Stop and search scrapped after human rights ruling
8 July 2010
The controversial stop and search anti-terrorism powers are to be scrapped after a decision of the European Court of human Rights that they violated human rights law.
According to a press release on the Home Office website, the decision will have immediate effect and is a direct response to the European Court’s decision:
Theresa May today tells Parliament that the government will change how stop and search powers under section 44 of the Terrorism Act are used, with immediate effect.
The move is in response to a decision by the European Court of Human Rights (new window), which found that the use of stop and search powers under section 44 of the Terrorism Act 2000 (new window) amounted to a violation of the right to a private life.
The court said the powers were drawn too broadly – at the time of their initial authorisation and when they are used – and did not have enough safeguards to protect civil liberties. This means that the laws setting out the use of stop and search powers had then to be repealed or amended to bring them in line with European law.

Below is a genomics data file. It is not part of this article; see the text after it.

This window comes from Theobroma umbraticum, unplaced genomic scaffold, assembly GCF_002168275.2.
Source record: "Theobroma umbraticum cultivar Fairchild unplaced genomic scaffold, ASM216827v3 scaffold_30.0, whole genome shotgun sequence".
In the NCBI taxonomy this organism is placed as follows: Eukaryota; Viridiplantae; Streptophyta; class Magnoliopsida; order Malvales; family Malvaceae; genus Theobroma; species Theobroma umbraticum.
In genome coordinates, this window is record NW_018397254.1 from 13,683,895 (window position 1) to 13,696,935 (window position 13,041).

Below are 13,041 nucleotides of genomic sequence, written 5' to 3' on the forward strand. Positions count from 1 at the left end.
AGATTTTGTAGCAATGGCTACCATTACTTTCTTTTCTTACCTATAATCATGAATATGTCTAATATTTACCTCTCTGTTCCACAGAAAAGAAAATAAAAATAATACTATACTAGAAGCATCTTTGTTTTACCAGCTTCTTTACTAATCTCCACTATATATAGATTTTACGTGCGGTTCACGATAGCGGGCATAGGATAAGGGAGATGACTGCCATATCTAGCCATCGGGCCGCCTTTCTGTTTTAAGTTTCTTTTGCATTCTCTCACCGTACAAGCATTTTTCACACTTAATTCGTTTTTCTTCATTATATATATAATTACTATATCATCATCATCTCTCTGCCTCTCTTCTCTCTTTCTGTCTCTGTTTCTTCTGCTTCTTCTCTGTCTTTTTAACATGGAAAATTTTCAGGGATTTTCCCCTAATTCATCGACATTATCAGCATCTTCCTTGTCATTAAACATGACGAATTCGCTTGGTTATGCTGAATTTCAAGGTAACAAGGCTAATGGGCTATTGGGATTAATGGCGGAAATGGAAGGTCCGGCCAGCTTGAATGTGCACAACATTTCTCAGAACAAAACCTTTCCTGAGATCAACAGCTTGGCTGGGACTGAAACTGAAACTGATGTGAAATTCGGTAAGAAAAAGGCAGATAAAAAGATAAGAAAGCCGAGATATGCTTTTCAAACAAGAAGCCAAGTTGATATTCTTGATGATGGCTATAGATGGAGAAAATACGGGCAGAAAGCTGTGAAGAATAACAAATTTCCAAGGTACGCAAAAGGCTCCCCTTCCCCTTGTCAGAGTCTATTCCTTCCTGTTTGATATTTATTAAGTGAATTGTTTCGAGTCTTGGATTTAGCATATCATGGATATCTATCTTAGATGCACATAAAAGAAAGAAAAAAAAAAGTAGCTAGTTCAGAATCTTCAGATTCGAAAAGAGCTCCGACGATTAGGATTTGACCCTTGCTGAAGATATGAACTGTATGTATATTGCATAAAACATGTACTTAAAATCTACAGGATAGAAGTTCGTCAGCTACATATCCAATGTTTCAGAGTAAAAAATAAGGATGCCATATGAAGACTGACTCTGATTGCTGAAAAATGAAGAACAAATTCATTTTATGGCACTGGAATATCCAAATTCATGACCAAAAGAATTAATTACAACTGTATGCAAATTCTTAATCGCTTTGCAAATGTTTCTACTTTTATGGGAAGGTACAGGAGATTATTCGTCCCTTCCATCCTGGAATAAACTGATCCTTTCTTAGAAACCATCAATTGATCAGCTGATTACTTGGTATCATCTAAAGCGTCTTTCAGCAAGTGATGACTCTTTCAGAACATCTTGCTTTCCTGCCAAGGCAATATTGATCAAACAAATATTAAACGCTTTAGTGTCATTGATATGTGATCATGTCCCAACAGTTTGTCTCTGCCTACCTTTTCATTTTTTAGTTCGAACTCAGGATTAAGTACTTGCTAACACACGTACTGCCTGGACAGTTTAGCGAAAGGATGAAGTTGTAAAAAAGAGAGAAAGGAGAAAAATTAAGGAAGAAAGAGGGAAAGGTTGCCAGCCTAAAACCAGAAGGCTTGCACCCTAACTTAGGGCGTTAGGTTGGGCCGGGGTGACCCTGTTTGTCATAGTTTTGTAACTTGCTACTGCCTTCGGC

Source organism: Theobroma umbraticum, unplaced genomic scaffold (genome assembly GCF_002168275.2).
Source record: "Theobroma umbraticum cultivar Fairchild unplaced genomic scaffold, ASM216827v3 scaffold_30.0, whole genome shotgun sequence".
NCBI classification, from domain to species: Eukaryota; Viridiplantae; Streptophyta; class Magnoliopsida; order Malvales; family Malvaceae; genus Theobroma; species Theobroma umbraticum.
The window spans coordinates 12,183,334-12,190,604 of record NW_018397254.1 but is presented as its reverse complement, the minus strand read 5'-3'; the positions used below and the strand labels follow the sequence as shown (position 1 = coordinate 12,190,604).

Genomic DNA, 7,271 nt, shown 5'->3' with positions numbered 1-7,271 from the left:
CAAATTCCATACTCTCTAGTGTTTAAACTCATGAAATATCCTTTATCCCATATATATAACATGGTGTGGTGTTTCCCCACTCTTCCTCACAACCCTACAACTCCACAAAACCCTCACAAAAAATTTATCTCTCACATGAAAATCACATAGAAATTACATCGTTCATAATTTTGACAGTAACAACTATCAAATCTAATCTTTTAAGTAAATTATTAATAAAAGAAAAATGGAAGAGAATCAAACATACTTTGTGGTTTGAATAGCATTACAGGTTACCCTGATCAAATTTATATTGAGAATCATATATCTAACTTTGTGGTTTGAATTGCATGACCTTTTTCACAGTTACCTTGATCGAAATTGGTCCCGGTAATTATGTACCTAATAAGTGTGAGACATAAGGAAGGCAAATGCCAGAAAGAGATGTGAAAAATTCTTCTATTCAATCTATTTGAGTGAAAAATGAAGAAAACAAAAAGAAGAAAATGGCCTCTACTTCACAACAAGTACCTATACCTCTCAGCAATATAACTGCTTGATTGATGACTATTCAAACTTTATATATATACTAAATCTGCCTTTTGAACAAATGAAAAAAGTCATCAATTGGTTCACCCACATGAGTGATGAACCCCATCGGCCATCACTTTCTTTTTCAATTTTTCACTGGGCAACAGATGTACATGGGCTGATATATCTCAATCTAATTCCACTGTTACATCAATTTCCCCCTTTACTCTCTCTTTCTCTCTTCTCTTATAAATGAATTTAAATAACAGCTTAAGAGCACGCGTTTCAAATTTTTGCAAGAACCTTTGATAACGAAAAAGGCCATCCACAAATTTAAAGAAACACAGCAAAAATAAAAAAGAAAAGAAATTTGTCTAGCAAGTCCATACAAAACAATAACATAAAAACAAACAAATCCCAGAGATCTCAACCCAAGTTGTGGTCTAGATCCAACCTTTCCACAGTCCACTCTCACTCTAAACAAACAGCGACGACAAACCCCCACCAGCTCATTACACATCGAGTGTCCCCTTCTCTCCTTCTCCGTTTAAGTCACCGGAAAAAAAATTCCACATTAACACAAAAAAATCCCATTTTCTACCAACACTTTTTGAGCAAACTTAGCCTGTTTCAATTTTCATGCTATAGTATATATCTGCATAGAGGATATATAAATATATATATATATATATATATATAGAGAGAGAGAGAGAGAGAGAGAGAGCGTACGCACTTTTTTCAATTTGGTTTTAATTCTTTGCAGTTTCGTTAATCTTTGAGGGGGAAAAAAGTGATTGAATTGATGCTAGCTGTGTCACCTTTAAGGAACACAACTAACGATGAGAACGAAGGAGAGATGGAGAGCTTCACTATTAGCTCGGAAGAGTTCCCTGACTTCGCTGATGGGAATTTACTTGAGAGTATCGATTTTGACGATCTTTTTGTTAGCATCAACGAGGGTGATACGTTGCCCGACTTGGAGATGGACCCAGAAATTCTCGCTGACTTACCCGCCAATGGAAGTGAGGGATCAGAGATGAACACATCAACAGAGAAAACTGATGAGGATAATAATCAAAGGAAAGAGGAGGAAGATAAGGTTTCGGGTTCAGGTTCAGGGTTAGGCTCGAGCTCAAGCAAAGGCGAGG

Stop and search powers will still be available to the police, but only under section 43 of the Terrorism Act 2000, which provides:
A constable may stop and search a person whom he reasonably suspects to be a terrorist to discover whether he has in his possession anything which may constitute evidence that he is a terrorist.
Section 44 did not require “reasonable suspicion”, as long as an area had been designated as an authorised area. This was seen by the European Court as a step too far, and it was revealed recently that the police had been failing to use the powers properly in any event. The final blow to the Government came last week, when the European Court turned down their request to appeal the original judgment.
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